4.3. Were all enrolled subjects/patients (in the original sample) accounted for? ???
  4.4. Were reasons for withdrawals similar across groups? ???
  4.5. If diagnostic test, was decision to perform reference test not dependent on results of test under study? N/A
5. Was blinding used to prevent introduction of bias? N/A
  5.1. In intervention study, were subjects, clinicians/practitioners, and investigators blinded to treatment group, as appropriate? N/A
  5.2. Were data collectors blinded for outcomes assessment? (If outcome is measured using an objective test, such as a lab value, this criterion is assumed to be met.) N/A
  5.3. In cohort study or cross-sectional study, were measurements of outcomes and risk factors blinded? N/A
  5.4. In case control study, was case definition explicit and case ascertainment not influenced by exposure status? N/A
  5.5. In diagnostic study, were test results blinded to patient history and other test results? N/A
6. Were intervention/therapeutic regimens/exposure factor or procedure and any comparison(s) described in detail? Were interveningfactors described? N/A
  6.1. In RCT or other intervention trial, were protocols described for all regimens studied? N/A
  6.2. In observational study, were interventions, study settings, and clinicians/provider described? N/A
  6.3. Was the intensity and duration of the intervention or exposure factor sufficient to produce a meaningful effect? N/A
  6.4. Was the amount of exposure and, if relevant, subject/patient compliance measured? N/A
  6.5. Were co-interventions (e.g., ancillary treatments, other therapies) described? N/A
  6.6. Were extra or unplanned treatments described? N/A
  6.7. Was the information for 6.4, 6.5, and 6.6 assessed the same way for all groups? N/A
  6.8. In diagnostic study, were details of test administration and replication sufficient? N/A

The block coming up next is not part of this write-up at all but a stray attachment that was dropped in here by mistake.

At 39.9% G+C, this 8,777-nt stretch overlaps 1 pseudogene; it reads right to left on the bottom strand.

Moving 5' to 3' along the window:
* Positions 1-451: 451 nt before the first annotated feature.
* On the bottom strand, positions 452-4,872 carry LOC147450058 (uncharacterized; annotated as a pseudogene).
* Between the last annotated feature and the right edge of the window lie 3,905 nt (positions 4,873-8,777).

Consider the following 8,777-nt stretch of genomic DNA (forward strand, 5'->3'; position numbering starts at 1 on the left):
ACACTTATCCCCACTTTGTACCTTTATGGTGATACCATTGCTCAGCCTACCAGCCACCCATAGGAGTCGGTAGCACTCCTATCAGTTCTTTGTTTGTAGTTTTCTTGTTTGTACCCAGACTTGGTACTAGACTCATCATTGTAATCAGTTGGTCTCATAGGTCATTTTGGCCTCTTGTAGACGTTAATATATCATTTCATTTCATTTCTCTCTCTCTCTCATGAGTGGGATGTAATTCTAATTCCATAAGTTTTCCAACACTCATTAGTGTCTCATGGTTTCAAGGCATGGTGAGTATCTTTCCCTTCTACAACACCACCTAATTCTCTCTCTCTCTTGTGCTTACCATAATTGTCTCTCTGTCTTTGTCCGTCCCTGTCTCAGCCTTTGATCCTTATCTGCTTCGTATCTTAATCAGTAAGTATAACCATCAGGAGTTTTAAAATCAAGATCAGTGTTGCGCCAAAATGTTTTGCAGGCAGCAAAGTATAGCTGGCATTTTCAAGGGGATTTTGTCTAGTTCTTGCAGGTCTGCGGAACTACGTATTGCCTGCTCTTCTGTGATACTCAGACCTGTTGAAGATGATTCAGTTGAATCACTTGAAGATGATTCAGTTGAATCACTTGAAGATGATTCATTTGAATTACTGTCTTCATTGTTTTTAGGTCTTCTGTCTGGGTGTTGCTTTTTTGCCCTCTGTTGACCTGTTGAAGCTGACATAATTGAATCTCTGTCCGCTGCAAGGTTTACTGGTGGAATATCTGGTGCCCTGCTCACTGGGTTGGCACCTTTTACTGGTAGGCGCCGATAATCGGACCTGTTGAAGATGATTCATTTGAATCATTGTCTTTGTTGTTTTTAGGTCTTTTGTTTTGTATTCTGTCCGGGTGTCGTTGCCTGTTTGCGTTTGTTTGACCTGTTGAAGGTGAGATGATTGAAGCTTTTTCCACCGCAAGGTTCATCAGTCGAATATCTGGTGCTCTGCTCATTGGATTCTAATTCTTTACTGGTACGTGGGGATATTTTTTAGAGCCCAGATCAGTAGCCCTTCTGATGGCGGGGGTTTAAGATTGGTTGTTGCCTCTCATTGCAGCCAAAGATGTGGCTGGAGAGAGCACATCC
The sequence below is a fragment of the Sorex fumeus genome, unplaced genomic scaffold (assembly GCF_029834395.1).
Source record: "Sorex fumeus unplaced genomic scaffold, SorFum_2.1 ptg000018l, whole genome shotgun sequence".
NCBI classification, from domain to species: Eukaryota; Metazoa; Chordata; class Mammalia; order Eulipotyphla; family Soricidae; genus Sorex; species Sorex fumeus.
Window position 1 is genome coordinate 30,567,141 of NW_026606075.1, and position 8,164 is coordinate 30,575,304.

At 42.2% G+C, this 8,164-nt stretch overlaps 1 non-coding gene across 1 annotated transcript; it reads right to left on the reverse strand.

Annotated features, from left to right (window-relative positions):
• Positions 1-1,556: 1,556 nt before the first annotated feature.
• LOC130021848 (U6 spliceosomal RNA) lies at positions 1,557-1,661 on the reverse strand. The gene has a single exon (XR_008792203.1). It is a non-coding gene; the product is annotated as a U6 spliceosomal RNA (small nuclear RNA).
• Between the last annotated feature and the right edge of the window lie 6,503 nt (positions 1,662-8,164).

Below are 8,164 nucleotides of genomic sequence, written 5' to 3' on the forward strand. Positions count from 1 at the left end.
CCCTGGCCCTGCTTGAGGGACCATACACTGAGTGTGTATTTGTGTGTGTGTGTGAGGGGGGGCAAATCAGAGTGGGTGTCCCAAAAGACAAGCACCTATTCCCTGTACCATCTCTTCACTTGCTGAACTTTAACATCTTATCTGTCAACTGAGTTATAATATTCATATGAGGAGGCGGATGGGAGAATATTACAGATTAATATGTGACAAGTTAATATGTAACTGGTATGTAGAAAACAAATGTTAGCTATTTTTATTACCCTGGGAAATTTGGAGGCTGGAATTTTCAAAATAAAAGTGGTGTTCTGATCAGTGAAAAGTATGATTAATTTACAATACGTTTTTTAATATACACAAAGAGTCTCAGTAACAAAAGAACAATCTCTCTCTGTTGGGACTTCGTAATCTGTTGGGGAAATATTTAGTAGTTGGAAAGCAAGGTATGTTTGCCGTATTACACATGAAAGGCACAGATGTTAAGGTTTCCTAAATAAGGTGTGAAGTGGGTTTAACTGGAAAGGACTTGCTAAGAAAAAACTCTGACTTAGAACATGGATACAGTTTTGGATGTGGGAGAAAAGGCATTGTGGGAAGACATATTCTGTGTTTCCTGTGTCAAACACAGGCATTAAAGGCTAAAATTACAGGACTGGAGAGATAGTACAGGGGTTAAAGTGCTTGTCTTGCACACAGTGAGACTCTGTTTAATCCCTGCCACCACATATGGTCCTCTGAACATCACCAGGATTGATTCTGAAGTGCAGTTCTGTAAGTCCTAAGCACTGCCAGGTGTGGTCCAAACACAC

7. Were outcomes clearly defined and the measurements valid and reliable? Yes
  7.1. Were primary and secondary endpoints described and relevant to the question? Yes
  7.2. Were nutrition measures appropriate to question and outcomes of concern? Yes
  7.3. Was the period of follow-up long enough for important outcome(s) to occur? Yes
  7.4. Were the observations and measurements based on standard, valid, and reliable data collection instruments/tests/procedures? Yes
  7.5. Was the measurement of effect at an appropriate level of precision? Yes
  7.6. Were other factors accounted for (measured) that could affect outcomes? Yes
  7.7. Were the measurements conducted consistently across groups? Yes
8. Was the statistical analysis appropriate for the study design and type of outcome indicators? Yes
  8.1. Were statistical analyses adequately described and the results reported appropriately? ???
  8.2. Were correct statistical tests used and assumptions of test not violated? Yes
  8.3. Were statistics reported with levels of significance and/or confidence intervals? Yes
  8.4. Was "intent to treat" analysis of outcomes done (and as appropriate, was there an analysis of outcomes for those maximally exposed or a dose-response analysis)? N/A
  8.5. Were adequate adjustments made for effects of confounding factors that might have affected the outcomes (e.g., multivariate analyses)? Yes
  8.6. Was clinical significance as well as statistical significance reported? Yes
  8.7. If negative findings, was a power calculation reported to address type 2 error? N/A
9. Are conclusions supported by results with biases and limitations taken into consideration? Yes
  9.1. Is there a discussion of findings? Yes
  9.2. Are biases and study limitations identified and discussed? Yes
10. Is bias due to study's funding or sponsorship unlikely? Yes
  10.1. Were sources of funding and investigators' affiliations described? Yes
  10.2. Was the study free from apparent conflict of interest? Yes